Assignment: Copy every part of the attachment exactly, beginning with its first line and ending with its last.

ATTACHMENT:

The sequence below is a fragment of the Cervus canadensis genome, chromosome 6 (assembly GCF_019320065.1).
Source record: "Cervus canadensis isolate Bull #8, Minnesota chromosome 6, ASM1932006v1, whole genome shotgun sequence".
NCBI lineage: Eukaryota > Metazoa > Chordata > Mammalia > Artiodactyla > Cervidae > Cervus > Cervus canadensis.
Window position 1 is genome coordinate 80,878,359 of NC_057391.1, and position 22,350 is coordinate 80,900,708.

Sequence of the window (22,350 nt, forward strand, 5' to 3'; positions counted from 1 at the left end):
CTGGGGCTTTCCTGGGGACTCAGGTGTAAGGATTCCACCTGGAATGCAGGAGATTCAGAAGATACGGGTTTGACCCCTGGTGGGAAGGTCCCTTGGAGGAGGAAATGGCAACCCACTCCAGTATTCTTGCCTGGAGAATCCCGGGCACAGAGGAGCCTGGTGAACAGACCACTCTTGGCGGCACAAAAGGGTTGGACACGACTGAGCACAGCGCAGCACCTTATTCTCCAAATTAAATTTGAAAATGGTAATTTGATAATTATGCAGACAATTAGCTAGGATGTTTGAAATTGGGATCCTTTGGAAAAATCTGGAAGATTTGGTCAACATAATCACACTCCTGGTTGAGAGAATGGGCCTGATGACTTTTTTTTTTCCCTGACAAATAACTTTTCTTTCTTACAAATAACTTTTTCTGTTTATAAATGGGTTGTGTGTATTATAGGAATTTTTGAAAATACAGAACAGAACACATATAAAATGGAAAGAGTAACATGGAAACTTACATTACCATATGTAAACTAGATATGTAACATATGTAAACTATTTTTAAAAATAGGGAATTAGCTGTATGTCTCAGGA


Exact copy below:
The sequence below is a fragment of the Cervus canadensis genome, chromosome 6 (assembly GCF_019320065.1).
Source record: "Cervus canadensis isolate Bull #8, Minnesota chromosome 6, ASM1932006v1, whole genome shotgun sequence".
NCBI lineage: Eukaryota > Metazoa > Chordata > Mammalia > Artiodactyla > Cervidae > Cervus > Cervus canadensis.
Window position 1 is genome coordinate 80,878,359 of NC_057391.1, and position 22,350 is coordinate 80,900,708.

Sequence of the window (22,350 nt, forward strand, 5' to 3'; positions counted from 1 at the left end):
CTGGGGCTTTCCTGGGGACTCAGGTGTAAGGATTCCACCTGGAATGCAGGAGATTCAGAAGATACGGGTTTGACCCCTGGTGGGAAGGTCCCTTGGAGGAGGAAATGGCAACCCACTCCAGTATTCTTGCCTGGAGAATCCCGGGCACAGAGGAGCCTGGTGAACAGACCACTCTTGGCGGCACAAAAGGGTTGGACACGACTGAGCACAGCGCAGCACCTTATTCTCCAAATTAAATTTGAAAATGGTAATTTGATAATTATGCAGACAATTAGCTAGGATGTTTGAAATTGGGATCCTTTGGAAAAATCTGGAAGATTTGGTCAACATAATCACACTCCTGGTTGAGAGAATGGGCCTGATGACTTTTTTTTTTCCCTGACAAATAACTTTTCTTTCTTACAAATAACTTTTTCTGTTTATAAATGGGTTGTGTGTATTATAGGAATTTTTGAAAATACAGAACAGAACACATATAAAATGGAAAGAGTAACATGGAAACTTACATTACCATATGTAAACTAGATATGTAACATATGTAAACTATTTTTAAAAATAGGGAATTAGCTGTATGTCTCAGGA